Given how vitally important running your site in HTTPS is, it's disappointing how high the barrier to entry is. Some services like Heroku do make it easy to set up, but you will have to pay for that simplicity.
Recently, the EFF and several other organizations put together a project called Let's Encrypt, which hopes to lower this barrier to entry. Let's Encrypt is a free certificate authority and collection of software that makes it easy to obtain and autorenew certificates for any site. As someone who is passionate about the cause for encryption, but has also cheaped out on spending the time and money to set up HTTPS on a few too many side projects, this was exactly what my conscience needed.
Getting set up was not without its headaches though; Let's Encrypt is a new and very ambitious project with support spread across many different platforms. In this article, I'll do my best to point you in the right direction using what I learned while setting up HTTPS for an Express app.
Let's Encrypt Express
We're going to be using a great library called letsencrypt-express. This will generate our certificate, store it on the filesystem, and renew the certificate whenever needed, without taking down the server.
If you were to jump into Let's Encrypt straight from the getting started guide on their site, you'd realize how much letsencrypt-express is doing for you. The Let's Encrypt site introduces a command line tool for generating certificates that is much more manual. If you're looking to use Let's Encrypt on another platform or on a server like nginx, that might be a good place to start, but if you're on Node, stick with letsencrypt-express or other implementations by the same author, Daplie.
The letsencrypt-express README has two different sections of code that you'll need to include in your app (if you just want to see it already set up in a working app, check out my example project). The first section is setup, which creates the
lex object with some configuration. Be sure to change the email to your actual email address, and also take a look at
configDir. This is where your certificates will be installed. Your app will have to have read and write permissions in this directory.
The Express section has the next bit of code you'll need to include. It sets up your app to listen on both production HTTP and HTTPS ports, so if your situation is different, be sure to change those ports. In reality you'll probably want to set up a conditional depending on what environment your app is running on.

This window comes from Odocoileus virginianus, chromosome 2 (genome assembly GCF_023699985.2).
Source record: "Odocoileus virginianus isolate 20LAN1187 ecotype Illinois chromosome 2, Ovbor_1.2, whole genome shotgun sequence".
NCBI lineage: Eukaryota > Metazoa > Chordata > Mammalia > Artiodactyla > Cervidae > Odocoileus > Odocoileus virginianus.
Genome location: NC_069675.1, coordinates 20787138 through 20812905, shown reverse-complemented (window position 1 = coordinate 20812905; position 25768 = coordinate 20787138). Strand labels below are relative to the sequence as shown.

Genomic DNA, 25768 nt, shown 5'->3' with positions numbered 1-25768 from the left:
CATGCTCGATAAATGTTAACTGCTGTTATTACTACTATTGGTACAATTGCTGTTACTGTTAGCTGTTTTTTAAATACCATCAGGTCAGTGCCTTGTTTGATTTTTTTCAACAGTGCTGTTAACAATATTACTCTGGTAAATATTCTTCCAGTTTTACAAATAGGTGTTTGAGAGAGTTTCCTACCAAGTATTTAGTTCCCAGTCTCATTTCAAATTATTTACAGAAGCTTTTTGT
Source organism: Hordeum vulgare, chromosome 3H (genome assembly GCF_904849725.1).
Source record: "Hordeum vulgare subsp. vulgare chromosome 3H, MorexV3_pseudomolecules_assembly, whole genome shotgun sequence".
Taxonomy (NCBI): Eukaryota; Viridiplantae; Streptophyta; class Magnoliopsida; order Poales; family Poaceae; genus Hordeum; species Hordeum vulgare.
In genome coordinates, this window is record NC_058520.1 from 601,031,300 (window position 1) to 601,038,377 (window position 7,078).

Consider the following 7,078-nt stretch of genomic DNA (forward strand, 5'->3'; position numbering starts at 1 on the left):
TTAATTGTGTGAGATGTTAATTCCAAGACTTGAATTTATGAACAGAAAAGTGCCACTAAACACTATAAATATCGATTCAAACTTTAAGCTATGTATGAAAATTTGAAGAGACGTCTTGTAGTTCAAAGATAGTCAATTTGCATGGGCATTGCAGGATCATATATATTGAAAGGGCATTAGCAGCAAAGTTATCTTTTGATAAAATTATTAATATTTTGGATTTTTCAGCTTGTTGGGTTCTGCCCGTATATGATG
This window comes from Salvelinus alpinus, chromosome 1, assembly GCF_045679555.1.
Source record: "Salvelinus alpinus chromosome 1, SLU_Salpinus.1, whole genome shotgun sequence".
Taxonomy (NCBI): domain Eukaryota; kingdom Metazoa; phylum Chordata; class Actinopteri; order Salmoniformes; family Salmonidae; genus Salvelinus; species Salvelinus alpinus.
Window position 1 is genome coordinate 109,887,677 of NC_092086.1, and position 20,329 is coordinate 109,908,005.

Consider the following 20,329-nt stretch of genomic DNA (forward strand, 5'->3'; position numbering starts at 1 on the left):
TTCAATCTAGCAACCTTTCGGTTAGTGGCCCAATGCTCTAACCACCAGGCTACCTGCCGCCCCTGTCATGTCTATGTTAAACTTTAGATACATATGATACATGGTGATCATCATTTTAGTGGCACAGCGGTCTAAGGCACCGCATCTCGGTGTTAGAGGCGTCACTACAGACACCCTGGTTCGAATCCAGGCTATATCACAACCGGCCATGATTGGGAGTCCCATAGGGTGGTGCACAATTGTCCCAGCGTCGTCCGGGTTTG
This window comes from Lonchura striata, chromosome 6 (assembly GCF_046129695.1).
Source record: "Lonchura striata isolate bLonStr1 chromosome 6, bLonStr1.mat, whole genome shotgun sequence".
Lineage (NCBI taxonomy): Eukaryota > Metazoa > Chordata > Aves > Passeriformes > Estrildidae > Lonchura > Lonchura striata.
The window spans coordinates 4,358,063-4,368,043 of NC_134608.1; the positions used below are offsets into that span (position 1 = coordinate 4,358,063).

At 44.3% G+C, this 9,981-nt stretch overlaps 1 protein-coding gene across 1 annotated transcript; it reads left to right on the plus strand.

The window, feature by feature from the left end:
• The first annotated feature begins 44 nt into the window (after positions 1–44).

If you run the server at this point, accessing it at a non-HTTPS port should access your app like normal. Accessing it via HTTPS should also bring up your app, and if you look at the server's output on the command line, you'll see detailed output telling you that letsencrypt-express has generated and started using your certificate. If you open the directory you specified earlier, you should see a folder containing the generated files.
With this setup, you'll have to be doing this on a web server; the app won't load via HTTPS on your local machine. If you try you might get an error like
Error creating new authz :: DNS name does not have enough labels.
Also, as of this writing, the current version of letsencrypt-express has a few problems. If you get the error
TypeError: dest.end is not a function when accessing the server, then you might want to try downgrading to the
1.1.1 version. If the server complains about missing the http2 module when starting, just install it manually.
If you can't access your app via HTTPS at all, make sure that your server is configured to allow connections on port 443.
Assuming you got everything running using the code from the README, you are currently running in testing mode. letsencrypt-express uses a non-production certificate in this mode that your browser might complain about. To use it in production mode and use a certificate that your browser should accept, just remove the
.testing() call and include it like this instead:
var LEX = require('letsencrypt-express');.
When your certificate expires, letsencrypt-express should generate a new one in the background without you needing to do anything. You now have a working HTTPS app with a free and open certificate authority! Now go use this setup for all your apps and let's build a more secure internet.